Sunday, December 21, 2008

conspicuous charity

I have been thinking a lot lately about philanthropy and charity. Even though I'm not a Christian I am very influenced by the Christian faith and by the traditional Christian holiday season. Despite my disdain for most people who call themselves Christians I do believe in many of the ideals the Christian faith puts forth. One of those tenets is that philanthropy is a duty, and giving selflessly is a virtue.

It seems like everything these days is about greed and ego. You take what you can and leave nothing behind. It’s not enough to do the right thing. You have to make sure everyone else to sees you doing it. When did everyone turn into attention seeking whores with a personal brand? So what if I Google my name and someone else turns up in the top of the list?

It isn’t the same, though, when you very visibly pull a community together to achieve an idealistic goal, then turn around and just as visibly hold your hand out for your reward. Doing something philanthropic then shouting it from the rooftops spits in the face of philanthropy. As someone else asked, "is it strictly charitable giving if you know up front you'll get an award for it?" In this age of self-aggrandizement there needs to be more doing and less quid pro quo, sine qua non. Loosely translated that means "something for something, without which there is nothing."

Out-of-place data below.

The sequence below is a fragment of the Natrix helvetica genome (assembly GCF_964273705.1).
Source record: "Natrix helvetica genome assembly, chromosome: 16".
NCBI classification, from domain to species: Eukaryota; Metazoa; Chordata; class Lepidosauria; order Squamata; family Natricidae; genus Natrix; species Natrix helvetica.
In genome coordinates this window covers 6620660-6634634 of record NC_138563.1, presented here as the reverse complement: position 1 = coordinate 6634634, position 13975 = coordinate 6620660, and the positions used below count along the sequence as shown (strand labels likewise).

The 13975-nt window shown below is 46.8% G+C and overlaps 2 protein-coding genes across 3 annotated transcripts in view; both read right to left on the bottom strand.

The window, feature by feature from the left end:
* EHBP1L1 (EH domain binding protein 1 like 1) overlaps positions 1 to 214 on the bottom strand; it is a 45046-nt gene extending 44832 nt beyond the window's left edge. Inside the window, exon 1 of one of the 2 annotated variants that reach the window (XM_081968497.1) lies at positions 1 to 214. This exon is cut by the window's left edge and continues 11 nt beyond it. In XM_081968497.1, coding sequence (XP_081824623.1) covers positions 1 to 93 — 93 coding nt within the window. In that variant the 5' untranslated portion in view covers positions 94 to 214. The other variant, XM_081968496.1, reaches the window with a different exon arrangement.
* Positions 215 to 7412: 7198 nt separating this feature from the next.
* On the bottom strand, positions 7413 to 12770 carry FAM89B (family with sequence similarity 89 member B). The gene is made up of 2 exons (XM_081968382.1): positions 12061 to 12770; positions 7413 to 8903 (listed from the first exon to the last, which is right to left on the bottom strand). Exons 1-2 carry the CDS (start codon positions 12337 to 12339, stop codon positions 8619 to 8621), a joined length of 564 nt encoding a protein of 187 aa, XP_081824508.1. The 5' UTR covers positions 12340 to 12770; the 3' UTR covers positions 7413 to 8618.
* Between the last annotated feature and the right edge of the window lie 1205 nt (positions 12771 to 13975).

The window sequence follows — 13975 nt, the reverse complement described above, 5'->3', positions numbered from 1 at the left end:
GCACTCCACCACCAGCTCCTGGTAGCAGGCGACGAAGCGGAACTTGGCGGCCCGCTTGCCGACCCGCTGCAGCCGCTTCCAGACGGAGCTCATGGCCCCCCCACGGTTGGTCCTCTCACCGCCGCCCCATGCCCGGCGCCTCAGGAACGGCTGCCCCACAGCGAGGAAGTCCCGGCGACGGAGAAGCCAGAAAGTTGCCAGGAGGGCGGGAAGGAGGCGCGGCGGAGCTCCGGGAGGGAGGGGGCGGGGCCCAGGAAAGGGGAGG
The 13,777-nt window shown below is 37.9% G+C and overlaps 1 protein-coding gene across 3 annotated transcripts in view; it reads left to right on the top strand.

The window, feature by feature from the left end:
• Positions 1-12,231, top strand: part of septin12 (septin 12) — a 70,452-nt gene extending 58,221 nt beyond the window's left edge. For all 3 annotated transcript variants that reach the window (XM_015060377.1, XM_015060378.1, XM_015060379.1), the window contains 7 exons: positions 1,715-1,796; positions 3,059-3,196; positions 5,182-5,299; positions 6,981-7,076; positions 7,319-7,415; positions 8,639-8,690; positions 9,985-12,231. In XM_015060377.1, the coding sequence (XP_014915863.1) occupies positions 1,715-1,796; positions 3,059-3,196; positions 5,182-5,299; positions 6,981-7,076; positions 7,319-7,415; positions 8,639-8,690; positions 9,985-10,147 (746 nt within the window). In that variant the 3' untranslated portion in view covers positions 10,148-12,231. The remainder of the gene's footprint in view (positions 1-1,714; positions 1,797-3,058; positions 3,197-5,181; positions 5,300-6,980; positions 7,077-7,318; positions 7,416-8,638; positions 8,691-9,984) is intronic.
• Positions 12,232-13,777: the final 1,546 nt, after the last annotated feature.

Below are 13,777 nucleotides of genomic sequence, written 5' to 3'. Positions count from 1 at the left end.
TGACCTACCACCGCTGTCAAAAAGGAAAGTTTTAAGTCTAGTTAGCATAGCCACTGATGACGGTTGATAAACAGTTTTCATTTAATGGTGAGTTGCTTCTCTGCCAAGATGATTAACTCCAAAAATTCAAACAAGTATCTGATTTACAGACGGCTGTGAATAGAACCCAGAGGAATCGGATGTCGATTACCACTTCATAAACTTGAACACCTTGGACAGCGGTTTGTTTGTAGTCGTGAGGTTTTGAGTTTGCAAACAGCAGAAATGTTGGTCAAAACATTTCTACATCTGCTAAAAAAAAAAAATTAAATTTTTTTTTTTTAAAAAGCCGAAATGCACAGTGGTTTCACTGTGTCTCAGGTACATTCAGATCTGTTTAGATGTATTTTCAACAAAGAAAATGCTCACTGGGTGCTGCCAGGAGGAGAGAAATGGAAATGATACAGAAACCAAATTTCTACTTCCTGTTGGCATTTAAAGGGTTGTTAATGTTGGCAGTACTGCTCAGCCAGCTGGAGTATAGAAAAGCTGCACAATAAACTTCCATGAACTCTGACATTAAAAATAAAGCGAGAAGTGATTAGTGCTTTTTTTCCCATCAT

The recent election and economic meltdown seems to have brought out the absolute worst in many people. Nobody is feeling the least bit ashamed about demanding what they feel entitled to for the good deeds they do. Gays are up in arms because the preacher doing the invocation at Obama’s inauguration supported California’s Proposition 8.
“Let me get right to the point," Joe Solomnese, the president of the Human Rights Campaign, said in a harsh letter to the president-elect, "Your invitation to Reverend Rick Warren to deliver the invocation at your inauguration is a genuine blow to LGBT Americans."

Some members of the Hispanic community were complaining because not enough of their people were in the higher offices in Obama’s cabinet, so he appeased them.
"We're glad he listened to our voices and listened to the Hispanic community that came out and delivered for him on election day."

[I am not saying that the Hispanics chosen were not qualified. I'm merely saying that some members of the Hispanic community feels this was repayment for them helping Obama win the Presidency.]